The Shura Council ratified new members of the Supreme Council of the Press on Tuesday, according to state-owned MENA news agency. The new formation of the council includes the head of the Shura Council, Ahmed Fahmy, 16 senior staff editors of state-owned newspapers, and four chief editors of party-owned newspapers which are: Al-Wafd Party, the Freedom and Justice party (FJP), the Al-Nour Salafi party and the Ahrar party.
New members also include five press syndicate members: the head of the press syndicate Mamdouh Al-Waly alongside Ibrahim Hegazy, Osama Al-Ghazaly Harb, Mohamed Negm and Mohamed Kharaga.
Members of the union for journalism, printing and publishing workers are also included in the new council as well as four media and law professors.
The new collection also includes a big number of public figures such as: Ahmed Khalil, Nader Bakkar, Wa’el Qandil, Mohamed Al-Gawady, Khaled Salah, Osama Ayub, Ashraf Sadek, Ayman Refa’at Al-Mahgoob, Khaled Hassanein, Sameh Mahrous, Sou’ad Aboul Nasr, Qotb Al-Arabi Tarek Al-Sahri, Abeer Bashar, Azza Youssef, Fat-hy Shehab Al-Deen, Mohsen Hassanein, Mohamed Sherif Al-Abd, Magdy Al-Ma’sarawi, Nagui Al-Shehabi, Nala’ Mahfouz and Hadiet Abdel Nabi.
Though the new members belong to a relatively wide variety of political currents, several were frustrated by the appointments, especially the Islamist figures included.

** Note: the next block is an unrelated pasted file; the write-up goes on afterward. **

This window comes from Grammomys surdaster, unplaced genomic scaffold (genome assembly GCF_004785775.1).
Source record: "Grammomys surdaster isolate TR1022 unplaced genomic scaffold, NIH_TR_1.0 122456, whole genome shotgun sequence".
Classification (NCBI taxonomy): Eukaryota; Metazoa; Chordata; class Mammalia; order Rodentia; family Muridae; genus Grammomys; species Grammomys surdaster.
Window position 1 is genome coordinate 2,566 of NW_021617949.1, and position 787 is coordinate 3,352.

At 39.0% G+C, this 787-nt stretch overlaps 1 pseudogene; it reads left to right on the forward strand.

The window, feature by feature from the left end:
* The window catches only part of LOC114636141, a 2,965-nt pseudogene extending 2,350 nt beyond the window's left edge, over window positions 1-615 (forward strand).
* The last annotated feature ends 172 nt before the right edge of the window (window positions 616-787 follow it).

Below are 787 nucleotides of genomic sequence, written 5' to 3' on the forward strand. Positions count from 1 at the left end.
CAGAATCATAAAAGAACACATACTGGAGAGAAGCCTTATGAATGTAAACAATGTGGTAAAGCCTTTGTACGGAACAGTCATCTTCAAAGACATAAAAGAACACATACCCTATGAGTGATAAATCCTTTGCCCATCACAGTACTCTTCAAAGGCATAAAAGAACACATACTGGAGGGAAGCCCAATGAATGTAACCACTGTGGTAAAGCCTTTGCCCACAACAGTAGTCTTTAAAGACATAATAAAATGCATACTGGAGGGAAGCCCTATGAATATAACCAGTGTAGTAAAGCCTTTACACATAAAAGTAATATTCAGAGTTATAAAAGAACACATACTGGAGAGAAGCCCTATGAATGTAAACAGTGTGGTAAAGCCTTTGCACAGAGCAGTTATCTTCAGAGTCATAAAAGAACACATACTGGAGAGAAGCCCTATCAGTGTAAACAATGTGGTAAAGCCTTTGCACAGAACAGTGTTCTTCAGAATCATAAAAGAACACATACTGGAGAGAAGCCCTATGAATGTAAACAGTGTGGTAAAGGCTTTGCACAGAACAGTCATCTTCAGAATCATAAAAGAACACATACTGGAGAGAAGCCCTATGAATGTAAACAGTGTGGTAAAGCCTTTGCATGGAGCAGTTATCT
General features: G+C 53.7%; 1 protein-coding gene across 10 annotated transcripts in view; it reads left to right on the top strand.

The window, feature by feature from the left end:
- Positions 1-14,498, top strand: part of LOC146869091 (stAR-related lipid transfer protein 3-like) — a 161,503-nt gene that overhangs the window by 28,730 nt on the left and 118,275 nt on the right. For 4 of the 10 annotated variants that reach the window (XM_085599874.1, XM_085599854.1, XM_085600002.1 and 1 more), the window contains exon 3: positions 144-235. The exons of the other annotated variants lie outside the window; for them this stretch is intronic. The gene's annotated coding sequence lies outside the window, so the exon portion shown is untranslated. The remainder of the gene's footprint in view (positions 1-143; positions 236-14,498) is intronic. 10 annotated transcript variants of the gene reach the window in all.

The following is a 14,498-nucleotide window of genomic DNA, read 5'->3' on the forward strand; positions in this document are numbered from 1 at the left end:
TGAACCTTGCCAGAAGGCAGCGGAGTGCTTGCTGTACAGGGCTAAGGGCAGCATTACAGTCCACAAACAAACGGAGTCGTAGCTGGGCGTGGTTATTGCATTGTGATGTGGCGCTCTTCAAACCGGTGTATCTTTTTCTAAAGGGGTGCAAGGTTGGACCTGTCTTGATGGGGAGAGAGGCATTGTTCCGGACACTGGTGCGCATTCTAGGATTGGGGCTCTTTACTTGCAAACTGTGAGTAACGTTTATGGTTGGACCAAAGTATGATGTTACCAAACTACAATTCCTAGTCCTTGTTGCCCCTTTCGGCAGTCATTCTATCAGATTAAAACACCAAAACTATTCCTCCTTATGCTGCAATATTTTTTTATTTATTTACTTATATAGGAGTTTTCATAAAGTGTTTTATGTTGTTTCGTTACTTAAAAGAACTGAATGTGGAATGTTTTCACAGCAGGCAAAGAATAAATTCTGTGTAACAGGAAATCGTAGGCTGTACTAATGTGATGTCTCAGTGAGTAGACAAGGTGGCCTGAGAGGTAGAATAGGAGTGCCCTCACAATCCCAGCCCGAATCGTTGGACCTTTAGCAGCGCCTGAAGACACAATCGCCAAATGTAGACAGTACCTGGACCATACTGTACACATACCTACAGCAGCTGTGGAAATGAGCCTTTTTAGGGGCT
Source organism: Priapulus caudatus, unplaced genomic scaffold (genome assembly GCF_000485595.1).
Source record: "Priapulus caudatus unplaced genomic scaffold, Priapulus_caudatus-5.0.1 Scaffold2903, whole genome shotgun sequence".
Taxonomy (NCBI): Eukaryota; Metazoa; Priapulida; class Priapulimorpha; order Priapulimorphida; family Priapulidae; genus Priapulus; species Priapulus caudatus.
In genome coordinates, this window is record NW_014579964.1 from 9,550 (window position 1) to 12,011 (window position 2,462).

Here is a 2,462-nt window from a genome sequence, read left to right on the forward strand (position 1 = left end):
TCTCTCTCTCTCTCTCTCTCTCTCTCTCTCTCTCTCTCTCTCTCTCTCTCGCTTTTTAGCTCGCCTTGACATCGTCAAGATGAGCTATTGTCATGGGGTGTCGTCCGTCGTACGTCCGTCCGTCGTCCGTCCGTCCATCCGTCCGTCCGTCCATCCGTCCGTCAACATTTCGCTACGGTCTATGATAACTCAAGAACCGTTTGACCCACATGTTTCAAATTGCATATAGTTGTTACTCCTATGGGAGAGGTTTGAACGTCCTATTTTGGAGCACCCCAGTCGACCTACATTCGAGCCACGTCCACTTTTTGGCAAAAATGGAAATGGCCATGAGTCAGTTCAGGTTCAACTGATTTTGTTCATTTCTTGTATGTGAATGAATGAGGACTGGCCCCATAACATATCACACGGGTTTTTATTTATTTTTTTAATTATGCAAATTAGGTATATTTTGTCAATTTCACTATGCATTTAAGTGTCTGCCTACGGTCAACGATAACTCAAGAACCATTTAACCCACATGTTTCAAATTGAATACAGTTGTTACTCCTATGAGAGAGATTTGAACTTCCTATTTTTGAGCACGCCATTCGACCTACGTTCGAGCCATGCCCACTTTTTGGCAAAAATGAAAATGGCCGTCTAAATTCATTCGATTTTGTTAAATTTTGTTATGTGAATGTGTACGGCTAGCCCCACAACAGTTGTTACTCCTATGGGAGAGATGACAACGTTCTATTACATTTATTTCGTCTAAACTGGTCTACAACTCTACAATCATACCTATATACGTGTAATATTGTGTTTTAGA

“It’s yet another series of the Muslim Brotherhood’s attempt to inherit and re-engineer Mubarak’s regime.” Press Syndicate board member Gamal Fahmy told the Daily News Egypt, commenting on the new appointments. “They’re inheriting Mubarak’s worst leftover waste and reusing them to serve their own gains.”
According to Fahmy, the Brotherhood’s methodology began revealing itself upon the appointment of a Brotherhood member in the post of the Minister of Information, Salah Abdel Maqsood.
“Even the appointment of senior staff editors involved bringing over people who are not in the least bit related to the profession of journalism, some even known for being security agents.”
“What does someone as Nader Bakkar have to do with journalism?” Fahmy questioned, doubting that Bakkar even reads newspapers on a daily basis.
Bakkar is one of the spokespeople for Al-Nour Salafi party. His appointment as well as that of chief editor of independent daily Al-Youm Al-Sabaa, Khaled Salah, are the ones causing most controversy. Nevertheless, the Daily News Egypt wasn’t able to independently verify that Salah is indeed among the appointed.
Excerpt: The new appointments include a mixture of Islamists, revolutionaries, socialists as well as remnants of the old regime